It is easy to share things online that you wouldn't face to face. Some of the most popular sites and apps are designed to enable people to share information, pictures and videos. This is part of their popularity but it can make it easy to share things we later regret.
If you think your child has shared too much about themselves don’t panic. It’s rare that things get out of control, but even if they do there are ways you can respond and organisations who can help.
What are the risks?
- Once information has been shared online, particularly pictures and videos, you can never be sure who has seen it, saved it or shared it.
- Personal or embarrassing information in the wrong hands can lead to bullying.
- Knowing that others have seen embarrassing things about them can cause stress and anxiety, and affect a child’s confidence and self-esteem.
- Unwanted information online could affect educational and job opportunities later in life.
- People with a sexual interest in children can use personal information online to work out if a child might be vulnerable or ways to attempt to groom them.
- Sharing images, particularly sexualised images, can increase the likelihood of a child receiving inappropriate sexual contact from strangers online.
What can you do?
If you find out your child has shared too much personal information online you should first assess the risks by considering the following questions:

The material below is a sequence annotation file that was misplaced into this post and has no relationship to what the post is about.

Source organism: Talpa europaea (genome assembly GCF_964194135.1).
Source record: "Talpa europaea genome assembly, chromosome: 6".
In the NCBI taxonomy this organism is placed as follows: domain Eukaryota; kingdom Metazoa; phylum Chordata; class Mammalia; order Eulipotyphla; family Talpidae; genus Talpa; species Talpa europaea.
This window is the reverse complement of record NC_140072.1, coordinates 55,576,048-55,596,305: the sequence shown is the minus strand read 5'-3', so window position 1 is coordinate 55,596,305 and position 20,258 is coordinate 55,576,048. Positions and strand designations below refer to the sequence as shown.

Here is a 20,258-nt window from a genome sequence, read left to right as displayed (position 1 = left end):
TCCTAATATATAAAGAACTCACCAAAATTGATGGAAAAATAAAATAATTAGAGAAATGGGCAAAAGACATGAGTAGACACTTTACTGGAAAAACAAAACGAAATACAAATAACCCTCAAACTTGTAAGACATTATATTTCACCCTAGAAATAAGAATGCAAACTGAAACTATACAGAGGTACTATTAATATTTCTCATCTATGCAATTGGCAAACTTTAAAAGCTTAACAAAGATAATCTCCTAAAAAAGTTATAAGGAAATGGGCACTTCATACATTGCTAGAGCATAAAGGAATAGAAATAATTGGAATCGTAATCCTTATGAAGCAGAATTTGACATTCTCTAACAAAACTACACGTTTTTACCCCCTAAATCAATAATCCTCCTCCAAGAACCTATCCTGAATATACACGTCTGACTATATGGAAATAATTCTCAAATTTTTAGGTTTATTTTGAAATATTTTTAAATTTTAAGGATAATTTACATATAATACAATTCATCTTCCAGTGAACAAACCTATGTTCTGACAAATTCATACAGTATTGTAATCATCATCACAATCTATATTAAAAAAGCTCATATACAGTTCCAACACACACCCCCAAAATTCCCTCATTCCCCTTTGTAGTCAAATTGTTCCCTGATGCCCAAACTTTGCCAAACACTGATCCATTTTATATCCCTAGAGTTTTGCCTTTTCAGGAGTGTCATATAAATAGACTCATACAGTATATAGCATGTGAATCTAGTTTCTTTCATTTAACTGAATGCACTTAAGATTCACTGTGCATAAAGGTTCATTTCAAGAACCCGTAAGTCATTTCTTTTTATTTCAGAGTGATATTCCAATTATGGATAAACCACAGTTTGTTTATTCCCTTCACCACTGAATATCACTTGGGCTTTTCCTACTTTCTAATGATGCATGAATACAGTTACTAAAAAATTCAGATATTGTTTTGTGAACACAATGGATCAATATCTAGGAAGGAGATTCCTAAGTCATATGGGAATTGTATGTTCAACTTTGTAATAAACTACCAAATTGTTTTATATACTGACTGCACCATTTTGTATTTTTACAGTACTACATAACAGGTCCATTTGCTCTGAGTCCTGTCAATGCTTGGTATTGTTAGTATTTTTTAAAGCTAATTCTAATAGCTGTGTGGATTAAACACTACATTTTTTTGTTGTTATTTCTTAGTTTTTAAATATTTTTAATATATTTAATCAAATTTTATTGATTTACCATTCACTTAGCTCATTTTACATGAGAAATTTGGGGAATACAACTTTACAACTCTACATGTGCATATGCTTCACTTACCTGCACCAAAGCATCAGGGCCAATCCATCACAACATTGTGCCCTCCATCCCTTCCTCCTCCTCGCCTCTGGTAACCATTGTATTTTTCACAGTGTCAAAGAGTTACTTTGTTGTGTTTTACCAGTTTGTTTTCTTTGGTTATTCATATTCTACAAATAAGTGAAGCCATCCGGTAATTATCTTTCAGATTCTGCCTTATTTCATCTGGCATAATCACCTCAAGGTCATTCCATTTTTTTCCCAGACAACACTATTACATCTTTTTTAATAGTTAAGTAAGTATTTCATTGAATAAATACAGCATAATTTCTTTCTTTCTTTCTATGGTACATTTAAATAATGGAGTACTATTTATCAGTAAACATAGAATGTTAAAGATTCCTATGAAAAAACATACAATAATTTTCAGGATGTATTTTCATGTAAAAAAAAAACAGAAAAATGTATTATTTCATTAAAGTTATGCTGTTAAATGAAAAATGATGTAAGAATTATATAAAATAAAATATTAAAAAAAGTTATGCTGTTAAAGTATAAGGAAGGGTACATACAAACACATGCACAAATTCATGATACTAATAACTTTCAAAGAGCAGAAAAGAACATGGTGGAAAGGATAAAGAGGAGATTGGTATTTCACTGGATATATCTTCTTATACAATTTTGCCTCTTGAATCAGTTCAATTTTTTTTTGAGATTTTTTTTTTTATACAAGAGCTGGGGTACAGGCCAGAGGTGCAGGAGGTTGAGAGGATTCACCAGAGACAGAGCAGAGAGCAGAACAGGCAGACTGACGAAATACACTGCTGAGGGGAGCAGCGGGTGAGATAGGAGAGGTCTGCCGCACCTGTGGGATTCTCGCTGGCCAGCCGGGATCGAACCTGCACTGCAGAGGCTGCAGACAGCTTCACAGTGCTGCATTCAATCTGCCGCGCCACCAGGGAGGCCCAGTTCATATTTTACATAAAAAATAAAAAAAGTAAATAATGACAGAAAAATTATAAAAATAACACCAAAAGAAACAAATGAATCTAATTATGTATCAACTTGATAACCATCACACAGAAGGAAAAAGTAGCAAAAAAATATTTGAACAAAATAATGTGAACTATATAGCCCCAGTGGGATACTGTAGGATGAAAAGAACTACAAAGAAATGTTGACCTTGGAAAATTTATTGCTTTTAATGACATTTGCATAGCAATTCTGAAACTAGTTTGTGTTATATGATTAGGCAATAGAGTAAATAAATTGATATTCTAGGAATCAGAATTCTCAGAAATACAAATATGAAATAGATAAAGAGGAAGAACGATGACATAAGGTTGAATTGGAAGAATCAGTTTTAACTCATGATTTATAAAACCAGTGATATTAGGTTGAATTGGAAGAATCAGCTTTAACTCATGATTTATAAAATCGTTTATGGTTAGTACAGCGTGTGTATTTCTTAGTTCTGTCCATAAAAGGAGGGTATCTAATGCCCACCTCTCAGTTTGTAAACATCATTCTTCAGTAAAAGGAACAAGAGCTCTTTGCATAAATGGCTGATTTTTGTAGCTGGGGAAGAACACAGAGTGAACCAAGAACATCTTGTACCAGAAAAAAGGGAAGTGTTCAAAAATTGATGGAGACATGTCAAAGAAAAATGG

- What did they share? Was it a picture, video or personal information when chatting? Are they embarrassed by the content and if so why? Could the information be used to locate them?
- Who did they share it with? Many apps allow you to share with an individual or a small or large group of contacts. Find out how many people might be able to see the content your child has shared.
- Do they know the people they’ve shared it with? Have they met them face to face? If they’ve shared something with school friends are they worried about what they will do with the information?
- Was it shared with someone they don’t know? If they have never met the person face to face,find out what else your child knows about them and whether they have been in contact since. Ask if they have at any point, felt threatened in any way. Have they been asked to share inappropriate images? If so, this is a matter for the police. You can either contact your local police or report to CEOP